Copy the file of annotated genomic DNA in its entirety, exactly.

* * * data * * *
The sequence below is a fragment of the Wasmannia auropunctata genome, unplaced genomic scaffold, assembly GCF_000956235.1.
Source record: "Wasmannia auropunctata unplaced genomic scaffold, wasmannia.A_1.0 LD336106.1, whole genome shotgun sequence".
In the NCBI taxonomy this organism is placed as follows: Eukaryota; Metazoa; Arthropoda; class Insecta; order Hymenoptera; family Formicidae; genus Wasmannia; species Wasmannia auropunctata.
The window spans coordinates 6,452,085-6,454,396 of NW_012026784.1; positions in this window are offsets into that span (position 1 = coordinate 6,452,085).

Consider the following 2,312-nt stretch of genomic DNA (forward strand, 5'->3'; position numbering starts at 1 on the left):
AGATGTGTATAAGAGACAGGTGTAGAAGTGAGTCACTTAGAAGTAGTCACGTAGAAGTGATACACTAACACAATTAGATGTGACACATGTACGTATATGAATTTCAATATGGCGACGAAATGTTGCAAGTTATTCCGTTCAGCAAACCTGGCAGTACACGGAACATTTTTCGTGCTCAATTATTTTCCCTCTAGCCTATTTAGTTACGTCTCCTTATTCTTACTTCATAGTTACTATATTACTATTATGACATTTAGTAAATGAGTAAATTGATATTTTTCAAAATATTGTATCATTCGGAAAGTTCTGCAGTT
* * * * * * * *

The sequence below is a fragment of the Wasmannia auropunctata genome, unplaced genomic scaffold, assembly GCF_000956235.1.
Source record: "Wasmannia auropunctata unplaced genomic scaffold, wasmannia.A_1.0 LD336106.1, whole genome shotgun sequence".
In the NCBI taxonomy this organism is placed as follows: Eukaryota; Metazoa; Arthropoda; class Insecta; order Hymenoptera; family Formicidae; genus Wasmannia; species Wasmannia auropunctata.
The window spans coordinates 6,452,085-6,454,396 of NW_012026784.1; positions in this window are offsets into that span (position 1 = coordinate 6,452,085).

Consider the following 2,312-nt stretch of genomic DNA (forward strand, 5'->3'; position numbering starts at 1 on the left):
AGATGTGTATAAGAGACAGGTGTAGAAGTGAGTCACTTAGAAGTAGTCACGTAGAAGTGATACACTAACACAATTAGATGTGACACATGTACGTATATGAATTTCAATATGGCGACGAAATGTTGCAAGTTATTCCGTTCAGCAAACCTGGCAGTACACGGAACATTTTTCGTGCTCAATTATTTTCCCTCTAGCCTATTTAGTTACGTCTCCTTATTCTTACTTCATAGTTACTATATTACTATTATGACATTTAGTAAATGAGTAAATTGATATTTTTCAAAATATTGTATCATTCGGAAAGTTCTGCAGTT